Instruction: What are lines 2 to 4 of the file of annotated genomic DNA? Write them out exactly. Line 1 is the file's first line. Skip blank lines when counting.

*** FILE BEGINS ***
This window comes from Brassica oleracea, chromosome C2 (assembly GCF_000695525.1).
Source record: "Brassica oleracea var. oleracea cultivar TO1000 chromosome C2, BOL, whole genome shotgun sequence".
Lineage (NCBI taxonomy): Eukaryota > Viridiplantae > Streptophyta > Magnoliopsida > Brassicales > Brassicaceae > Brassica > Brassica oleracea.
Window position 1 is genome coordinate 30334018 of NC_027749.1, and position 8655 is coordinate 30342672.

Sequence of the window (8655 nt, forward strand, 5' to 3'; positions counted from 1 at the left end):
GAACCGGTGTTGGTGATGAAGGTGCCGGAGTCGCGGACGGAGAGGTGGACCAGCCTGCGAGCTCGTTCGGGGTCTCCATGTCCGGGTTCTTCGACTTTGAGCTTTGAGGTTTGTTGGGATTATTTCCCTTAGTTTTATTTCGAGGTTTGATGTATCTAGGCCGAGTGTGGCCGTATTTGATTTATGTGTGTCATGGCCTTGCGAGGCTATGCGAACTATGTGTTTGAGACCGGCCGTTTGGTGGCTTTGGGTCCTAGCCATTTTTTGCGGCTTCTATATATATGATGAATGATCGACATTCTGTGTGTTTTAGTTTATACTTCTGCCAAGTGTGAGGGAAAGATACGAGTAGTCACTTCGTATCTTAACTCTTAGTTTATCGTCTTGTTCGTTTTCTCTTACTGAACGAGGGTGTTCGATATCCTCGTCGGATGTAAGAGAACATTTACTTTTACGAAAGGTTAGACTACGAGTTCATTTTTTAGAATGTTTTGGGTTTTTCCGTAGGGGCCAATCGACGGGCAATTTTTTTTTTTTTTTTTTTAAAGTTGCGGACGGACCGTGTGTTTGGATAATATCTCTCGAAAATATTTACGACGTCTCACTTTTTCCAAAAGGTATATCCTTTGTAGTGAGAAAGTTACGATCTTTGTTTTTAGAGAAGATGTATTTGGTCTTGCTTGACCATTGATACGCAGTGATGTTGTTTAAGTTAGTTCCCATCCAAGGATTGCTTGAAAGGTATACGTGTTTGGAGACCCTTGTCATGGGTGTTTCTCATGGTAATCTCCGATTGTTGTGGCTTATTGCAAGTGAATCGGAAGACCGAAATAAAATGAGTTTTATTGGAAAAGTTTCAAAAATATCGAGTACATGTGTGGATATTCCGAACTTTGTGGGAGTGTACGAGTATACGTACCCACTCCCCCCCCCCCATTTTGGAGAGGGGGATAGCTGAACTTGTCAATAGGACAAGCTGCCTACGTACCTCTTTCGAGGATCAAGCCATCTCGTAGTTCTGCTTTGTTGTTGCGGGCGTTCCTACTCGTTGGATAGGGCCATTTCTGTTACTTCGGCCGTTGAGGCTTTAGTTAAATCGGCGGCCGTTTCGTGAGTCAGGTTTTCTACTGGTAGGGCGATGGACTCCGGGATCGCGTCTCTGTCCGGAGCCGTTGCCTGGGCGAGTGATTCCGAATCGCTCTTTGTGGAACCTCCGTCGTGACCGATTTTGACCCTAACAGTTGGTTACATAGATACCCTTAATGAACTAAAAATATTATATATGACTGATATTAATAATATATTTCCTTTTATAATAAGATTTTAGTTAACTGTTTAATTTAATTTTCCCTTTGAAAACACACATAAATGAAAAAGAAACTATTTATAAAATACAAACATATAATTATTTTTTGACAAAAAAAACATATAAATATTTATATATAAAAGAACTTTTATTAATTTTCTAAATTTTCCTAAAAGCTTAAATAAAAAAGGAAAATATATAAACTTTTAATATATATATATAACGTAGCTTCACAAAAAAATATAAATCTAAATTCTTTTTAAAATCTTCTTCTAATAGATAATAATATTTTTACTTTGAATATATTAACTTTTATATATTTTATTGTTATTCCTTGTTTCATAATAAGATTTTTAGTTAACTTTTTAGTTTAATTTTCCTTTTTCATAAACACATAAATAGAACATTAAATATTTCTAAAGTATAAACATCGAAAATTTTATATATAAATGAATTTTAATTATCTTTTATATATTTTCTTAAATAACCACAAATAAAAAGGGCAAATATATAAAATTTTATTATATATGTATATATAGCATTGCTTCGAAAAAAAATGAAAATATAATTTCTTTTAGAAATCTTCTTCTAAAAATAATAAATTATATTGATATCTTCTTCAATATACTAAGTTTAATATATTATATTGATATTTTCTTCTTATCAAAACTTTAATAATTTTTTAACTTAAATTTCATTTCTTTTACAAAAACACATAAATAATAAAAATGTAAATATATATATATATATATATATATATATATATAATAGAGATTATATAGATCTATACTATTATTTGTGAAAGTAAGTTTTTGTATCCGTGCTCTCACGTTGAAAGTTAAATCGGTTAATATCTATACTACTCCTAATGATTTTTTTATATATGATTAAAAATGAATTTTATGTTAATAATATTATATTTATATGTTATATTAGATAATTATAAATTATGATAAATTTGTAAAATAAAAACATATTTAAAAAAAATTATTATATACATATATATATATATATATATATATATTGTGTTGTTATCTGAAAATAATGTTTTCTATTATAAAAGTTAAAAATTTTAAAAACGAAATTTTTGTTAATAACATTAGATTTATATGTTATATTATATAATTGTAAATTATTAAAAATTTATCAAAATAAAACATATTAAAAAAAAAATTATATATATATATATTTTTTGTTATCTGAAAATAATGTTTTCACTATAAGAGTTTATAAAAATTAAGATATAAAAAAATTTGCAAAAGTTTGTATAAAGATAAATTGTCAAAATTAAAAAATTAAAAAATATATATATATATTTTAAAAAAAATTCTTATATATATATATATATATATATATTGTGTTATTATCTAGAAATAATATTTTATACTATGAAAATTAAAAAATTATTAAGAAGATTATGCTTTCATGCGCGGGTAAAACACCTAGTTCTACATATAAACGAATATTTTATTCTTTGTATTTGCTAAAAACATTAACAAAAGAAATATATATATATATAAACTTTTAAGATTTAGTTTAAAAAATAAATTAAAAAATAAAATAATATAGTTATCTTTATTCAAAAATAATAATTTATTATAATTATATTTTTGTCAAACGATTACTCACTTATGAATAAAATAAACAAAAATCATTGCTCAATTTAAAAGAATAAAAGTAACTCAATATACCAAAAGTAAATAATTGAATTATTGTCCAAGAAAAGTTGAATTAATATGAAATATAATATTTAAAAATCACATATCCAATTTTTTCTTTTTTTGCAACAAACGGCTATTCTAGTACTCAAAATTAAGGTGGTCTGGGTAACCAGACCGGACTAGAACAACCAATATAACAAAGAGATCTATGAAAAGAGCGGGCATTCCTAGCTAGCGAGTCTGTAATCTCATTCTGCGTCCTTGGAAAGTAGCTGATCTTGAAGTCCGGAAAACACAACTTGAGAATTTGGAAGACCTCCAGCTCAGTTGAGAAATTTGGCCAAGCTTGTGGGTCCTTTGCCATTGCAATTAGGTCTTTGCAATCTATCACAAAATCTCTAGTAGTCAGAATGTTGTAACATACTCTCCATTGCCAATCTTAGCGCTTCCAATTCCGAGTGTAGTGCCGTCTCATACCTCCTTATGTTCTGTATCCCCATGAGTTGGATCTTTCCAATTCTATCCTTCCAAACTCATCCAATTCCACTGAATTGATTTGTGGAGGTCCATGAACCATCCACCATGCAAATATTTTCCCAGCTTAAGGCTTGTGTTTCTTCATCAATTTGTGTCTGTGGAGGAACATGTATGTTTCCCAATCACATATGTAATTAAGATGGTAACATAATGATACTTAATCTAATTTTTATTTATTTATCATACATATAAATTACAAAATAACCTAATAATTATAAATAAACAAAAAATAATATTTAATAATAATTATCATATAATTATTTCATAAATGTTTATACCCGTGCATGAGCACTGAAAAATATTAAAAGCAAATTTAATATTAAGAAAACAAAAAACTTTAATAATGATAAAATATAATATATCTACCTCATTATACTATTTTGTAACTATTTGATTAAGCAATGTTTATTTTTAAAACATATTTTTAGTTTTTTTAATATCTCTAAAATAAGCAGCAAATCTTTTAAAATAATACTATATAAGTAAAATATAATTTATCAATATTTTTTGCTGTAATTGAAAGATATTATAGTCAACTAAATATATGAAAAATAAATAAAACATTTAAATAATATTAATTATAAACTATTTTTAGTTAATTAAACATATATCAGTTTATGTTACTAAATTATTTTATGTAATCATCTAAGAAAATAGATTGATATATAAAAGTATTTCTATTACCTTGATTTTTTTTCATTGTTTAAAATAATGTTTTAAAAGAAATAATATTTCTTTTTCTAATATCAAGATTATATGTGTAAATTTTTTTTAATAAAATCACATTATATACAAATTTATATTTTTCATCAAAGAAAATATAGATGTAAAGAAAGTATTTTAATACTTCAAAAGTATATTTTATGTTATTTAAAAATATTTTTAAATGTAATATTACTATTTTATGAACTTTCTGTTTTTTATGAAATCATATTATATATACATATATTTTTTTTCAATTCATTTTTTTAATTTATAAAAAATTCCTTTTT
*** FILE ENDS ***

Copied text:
Source record: "Brassica oleracea var. oleracea cultivar TO1000 chromosome C2, BOL, whole genome shotgun sequence".
Lineage (NCBI taxonomy): Eukaryota > Viridiplantae > Streptophyta > Magnoliopsida > Brassicales > Brassicaceae > Brassica > Brassica oleracea.
Window position 1 is genome coordinate 30334018 of NC_027749.1, and position 8655 is coordinate 30342672.